“Hands down the Honda for the better reliability, no turbo to deal with, no premium fuel to pay for and better resale value.”

    A week later I ask, “What’d you end up with?”

    “I got the Passat, yeah, I don’t believe you about the reliability because I know a guy that has 300k on his 1978.”

    Six months later the engine seized and VW wouldn’t replace it under warranty because the dealer didn’t do the oil changes. Should’ve listened to someone who might know what they’re talking about.

  • avatar

    People who think BMW’s are unreliable because they had a friend whose neighbor knew some guys whose boss played golf with a caddy whose highschool history professor’s wide had a nephew who went to law school and got one of the first E46 Ms with the oil bearing issue.

    People who think turbos are an easy replacement for displacement in a performance setting.

    People who don’t think a properly modified VTEC motor sounds hellaciously awesome at full tilt.

  • avatar

    +1 on the “wouldn’t be caught dead in a minivan” from a mom. You know what, you are a mom. Get over the fact that you aren’t single and looking anymore.

    This may have been mentioned, but I always cringe whenever someone disses one of the faster Honda products. In the racing world, every Honda with a VTEC engine is basically classed one or two levels above its displacement because this community does recognize the performance potential of the Hondas. Remember when the S2000 was paired with V8 Camaros and Mustangs in the Touring classes? Why does a 1.6L Honda compete with V6 Fieros in some classes? Or the 1.8L Integra against 6-cylinder BMWs?

  • avatar

    You know what really grinds my gears? Daytime Running Lights (DRLs).

    I looked this up a while back as part of a discussion on another forum and statistically speaking they don’t really help all that much, except maybe to shorten the life of your headlight filaments. I find it amusing to see a rather expensive (and relatively new) car driving around in the middle of the day with one headlight on. Add to this the number of times you see people driving around at dusk or at night with just their DRLs on (no taillights or dash lights) and you can’t tell me they make things safer.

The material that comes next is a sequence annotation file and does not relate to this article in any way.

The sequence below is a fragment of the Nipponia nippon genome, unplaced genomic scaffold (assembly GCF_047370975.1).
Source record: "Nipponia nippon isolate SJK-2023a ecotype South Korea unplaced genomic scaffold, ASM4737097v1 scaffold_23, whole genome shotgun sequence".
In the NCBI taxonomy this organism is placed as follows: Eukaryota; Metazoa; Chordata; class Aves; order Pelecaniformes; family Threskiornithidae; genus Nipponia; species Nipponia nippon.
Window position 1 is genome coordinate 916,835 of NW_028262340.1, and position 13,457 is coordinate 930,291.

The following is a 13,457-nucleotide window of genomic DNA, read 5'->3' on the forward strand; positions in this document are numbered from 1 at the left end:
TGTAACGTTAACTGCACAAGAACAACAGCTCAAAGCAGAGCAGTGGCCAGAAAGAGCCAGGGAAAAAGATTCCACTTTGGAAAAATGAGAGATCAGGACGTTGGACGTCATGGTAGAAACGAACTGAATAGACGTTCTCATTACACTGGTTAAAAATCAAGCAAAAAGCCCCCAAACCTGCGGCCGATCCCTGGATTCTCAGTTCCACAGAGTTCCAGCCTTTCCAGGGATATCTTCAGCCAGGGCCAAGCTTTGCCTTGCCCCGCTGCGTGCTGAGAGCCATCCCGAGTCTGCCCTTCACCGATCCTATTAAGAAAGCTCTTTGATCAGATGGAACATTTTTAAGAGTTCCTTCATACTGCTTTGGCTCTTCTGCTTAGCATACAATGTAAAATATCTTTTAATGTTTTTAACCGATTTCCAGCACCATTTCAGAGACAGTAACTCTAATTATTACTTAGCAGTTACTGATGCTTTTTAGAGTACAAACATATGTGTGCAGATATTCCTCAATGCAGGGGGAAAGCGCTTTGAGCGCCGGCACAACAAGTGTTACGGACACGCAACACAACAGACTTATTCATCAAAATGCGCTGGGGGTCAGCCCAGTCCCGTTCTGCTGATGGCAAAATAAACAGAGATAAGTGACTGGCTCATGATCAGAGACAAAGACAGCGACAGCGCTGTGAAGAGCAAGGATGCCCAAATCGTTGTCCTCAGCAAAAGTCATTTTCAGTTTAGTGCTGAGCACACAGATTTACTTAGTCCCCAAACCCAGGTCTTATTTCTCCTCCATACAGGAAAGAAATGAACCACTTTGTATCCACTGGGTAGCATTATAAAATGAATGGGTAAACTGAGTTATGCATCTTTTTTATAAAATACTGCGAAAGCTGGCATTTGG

AND they make it more difficult to see motorcycles, which should have their headlights on at all times.

  • avatar

    What grinds my gears is the ever increasing size of cars. Today’s Yaris = yesterday’s Corolla. Today’s Corolla = yesterday’s Camry. Today’s Camry = barge.

  • avatar

    What we have to buy is the result of what we like to buy with help from the marketting departments.

    You know that and I know that but the average consumer doesn’t notice for quite a number of years sometimes. I talked to a couple of weeks ago who lamented the disappearance of the cars she grew up with. Where did they go? Where are the little convertibles? Stationwagons? Larger hatchbacks? Small trucks? Four door convertibles.

    Nobody bought them in their last years plain and simple. Folks either followed the herd to something else or listened to the marketing guys too closely. They sell what we will buy. The marketting guys have done an excellent job.